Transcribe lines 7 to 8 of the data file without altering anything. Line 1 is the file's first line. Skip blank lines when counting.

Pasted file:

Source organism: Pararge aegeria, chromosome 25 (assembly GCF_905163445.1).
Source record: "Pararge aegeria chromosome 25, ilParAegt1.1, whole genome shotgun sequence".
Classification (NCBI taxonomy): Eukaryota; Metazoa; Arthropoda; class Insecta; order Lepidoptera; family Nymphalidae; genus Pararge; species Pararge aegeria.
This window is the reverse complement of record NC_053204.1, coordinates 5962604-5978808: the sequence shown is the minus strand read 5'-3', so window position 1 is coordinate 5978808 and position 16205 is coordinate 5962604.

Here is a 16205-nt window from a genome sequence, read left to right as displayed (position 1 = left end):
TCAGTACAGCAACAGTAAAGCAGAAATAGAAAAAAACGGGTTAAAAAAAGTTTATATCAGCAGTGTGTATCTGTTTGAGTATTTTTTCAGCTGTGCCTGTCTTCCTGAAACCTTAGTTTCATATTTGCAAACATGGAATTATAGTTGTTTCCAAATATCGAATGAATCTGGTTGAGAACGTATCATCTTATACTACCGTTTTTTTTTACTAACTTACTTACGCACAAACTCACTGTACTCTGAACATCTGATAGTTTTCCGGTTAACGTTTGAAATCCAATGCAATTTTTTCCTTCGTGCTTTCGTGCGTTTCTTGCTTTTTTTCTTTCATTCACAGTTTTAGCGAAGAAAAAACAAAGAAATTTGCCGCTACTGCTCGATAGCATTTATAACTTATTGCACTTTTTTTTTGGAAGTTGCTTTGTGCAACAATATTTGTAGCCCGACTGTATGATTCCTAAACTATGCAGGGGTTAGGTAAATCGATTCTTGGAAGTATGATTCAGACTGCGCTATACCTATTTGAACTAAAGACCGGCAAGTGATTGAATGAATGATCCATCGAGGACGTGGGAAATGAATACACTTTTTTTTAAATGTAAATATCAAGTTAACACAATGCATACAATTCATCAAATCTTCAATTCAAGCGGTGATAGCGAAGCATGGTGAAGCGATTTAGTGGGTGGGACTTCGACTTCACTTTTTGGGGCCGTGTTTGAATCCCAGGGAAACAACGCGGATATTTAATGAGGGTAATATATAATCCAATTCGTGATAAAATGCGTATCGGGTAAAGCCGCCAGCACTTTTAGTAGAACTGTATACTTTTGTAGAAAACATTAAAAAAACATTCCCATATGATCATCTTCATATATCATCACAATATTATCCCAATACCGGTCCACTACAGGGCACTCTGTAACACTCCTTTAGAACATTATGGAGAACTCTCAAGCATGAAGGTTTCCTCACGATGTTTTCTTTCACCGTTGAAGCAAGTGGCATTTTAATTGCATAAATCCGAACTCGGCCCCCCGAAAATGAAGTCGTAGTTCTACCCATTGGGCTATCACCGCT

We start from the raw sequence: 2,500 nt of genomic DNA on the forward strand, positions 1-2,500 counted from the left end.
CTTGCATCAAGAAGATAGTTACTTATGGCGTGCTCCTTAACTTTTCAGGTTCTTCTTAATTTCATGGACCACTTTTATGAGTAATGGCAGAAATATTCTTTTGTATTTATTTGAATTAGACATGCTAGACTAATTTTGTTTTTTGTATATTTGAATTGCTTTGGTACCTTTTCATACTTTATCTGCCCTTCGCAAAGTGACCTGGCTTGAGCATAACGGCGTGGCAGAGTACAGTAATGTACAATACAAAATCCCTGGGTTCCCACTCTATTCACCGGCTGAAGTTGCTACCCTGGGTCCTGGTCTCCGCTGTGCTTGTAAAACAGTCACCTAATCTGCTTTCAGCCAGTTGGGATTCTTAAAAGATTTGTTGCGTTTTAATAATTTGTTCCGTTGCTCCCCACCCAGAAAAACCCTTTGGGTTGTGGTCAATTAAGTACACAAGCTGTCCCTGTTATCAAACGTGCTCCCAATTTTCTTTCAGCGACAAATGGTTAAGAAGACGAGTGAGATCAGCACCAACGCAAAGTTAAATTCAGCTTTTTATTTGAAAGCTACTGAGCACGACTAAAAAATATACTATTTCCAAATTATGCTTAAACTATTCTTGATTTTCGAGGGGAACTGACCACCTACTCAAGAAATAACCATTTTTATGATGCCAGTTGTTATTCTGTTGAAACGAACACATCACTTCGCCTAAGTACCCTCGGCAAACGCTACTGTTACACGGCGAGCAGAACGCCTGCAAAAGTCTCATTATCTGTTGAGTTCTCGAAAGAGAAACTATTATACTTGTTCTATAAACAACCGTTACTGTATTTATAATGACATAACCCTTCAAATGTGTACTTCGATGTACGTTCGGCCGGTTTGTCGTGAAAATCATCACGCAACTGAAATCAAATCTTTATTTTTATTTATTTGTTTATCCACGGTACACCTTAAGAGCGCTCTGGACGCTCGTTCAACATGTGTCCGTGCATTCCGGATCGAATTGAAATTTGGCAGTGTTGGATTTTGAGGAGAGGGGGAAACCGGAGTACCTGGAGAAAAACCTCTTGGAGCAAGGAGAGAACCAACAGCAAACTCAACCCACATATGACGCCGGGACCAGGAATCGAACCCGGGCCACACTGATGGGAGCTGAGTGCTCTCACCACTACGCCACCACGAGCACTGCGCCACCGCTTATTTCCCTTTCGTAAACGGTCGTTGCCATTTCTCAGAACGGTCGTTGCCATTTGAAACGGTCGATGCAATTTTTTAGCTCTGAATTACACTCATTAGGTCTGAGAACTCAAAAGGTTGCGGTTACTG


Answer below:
We start from the raw sequence: 2,500 nt of genomic DNA on the forward strand, positions 1-2,500 counted from the left end.
CTTGCATCAAGAAGATAGTTACTTATGGCGTGCTCCTTAACTTTTCAGGTTCTTCTTAATTTCATGGACCACTTTTATGAGTAATGGCAGAAATATTCTTTTGTATTTATTTGAATTAGACATGCTAGACTAATTTTGTTTTTTGTATATTTGAATTGCTTTGGTACCTTTTCATACTTTATCTGCCCTTCGCAAAGTGACCTGGCTTGAGCATAACGGCGTGGCAGAGTACAGTAATGTACAATACAAAATCCCTGGGTTCCCACTCTATTCACCGGCTGAAGTTGCTACCCTGGGTCCTGGTCTCCGCTGTGCTTGTAAAACAGTCACCTAATCTGCTTTCAGCCAGTTGGGATTCTTAAAAGATTTGTTGCGTTTTAATAATTTGTTCCGTTGCTCCCCACCCAGAAAAACCCTTTGGGTTGTGGTCAATTAAGTACACAAGCTGTCCCTGTTATCAAACGTGCTCCCAATTTTCTTTCAGCGACAAATGGTTAAGAAGACGAGTGAGATCAGCACCAACGCAAAGTTAAATTCAGCTTTTTATTTGAAAGCTACTGAGCACGACTAAAAAATATACTATTTCCAAATTATGCTTAAACTATTCTTGATTTTCGAGGGGAACTGACCACCTACTCAAGAAATAACCATTTTTATGATGCCAGTTGTTATTCTGTTGAAACGAACACATCACTTCGCCTAAGTACCCTCGGCAAACGCTACTGTTACACGGCGAGCAGAACGCCTGCAAAAGTCTCATTATCTGTTGAGTTCTCGAAAGAGAAACTATTATACTTGTTCTATAAACAACCGTTACTGTATTTATAATGACATAACCCTTCAAATGTGTACTTCGATGTACGTTCGGCCGGTTTGTCGTGAAAATCATCACGCAACTGAAATCAAATCTTTATTTTTATTTATTTGTTTATCCACGGTACACCTTAAGAGCGCTCTGGACGCTCGTTCAACATGTGTCCGTGCATTCCGGATCGAATTGAAATTTGGCAGTGTTGGATTTTGAGGAGAGGGGGAAACCGGAGTACCTGGAGAAAAACCTCTTGGAGCAAGGAGAGAACCAACAGCAAACTCAACCCACATATGACGCCGGGACCAGGAATCGAACCCGGGCCACACTGATGGGAGCTGAGTGCTCTCACCACTACGCCACCACGAGCACTGCGCCACCGCTTATTTCCCTTTCGTAAACGGTCGTTGCCATTTCTCAGAACGGTCGTTGCCATTTGAAACGGTCGATGCAATTTTTTAGCTCTGAATTACACTCATTAGGTCTGAGAACTCAAAAGGTTGCGGTTACTG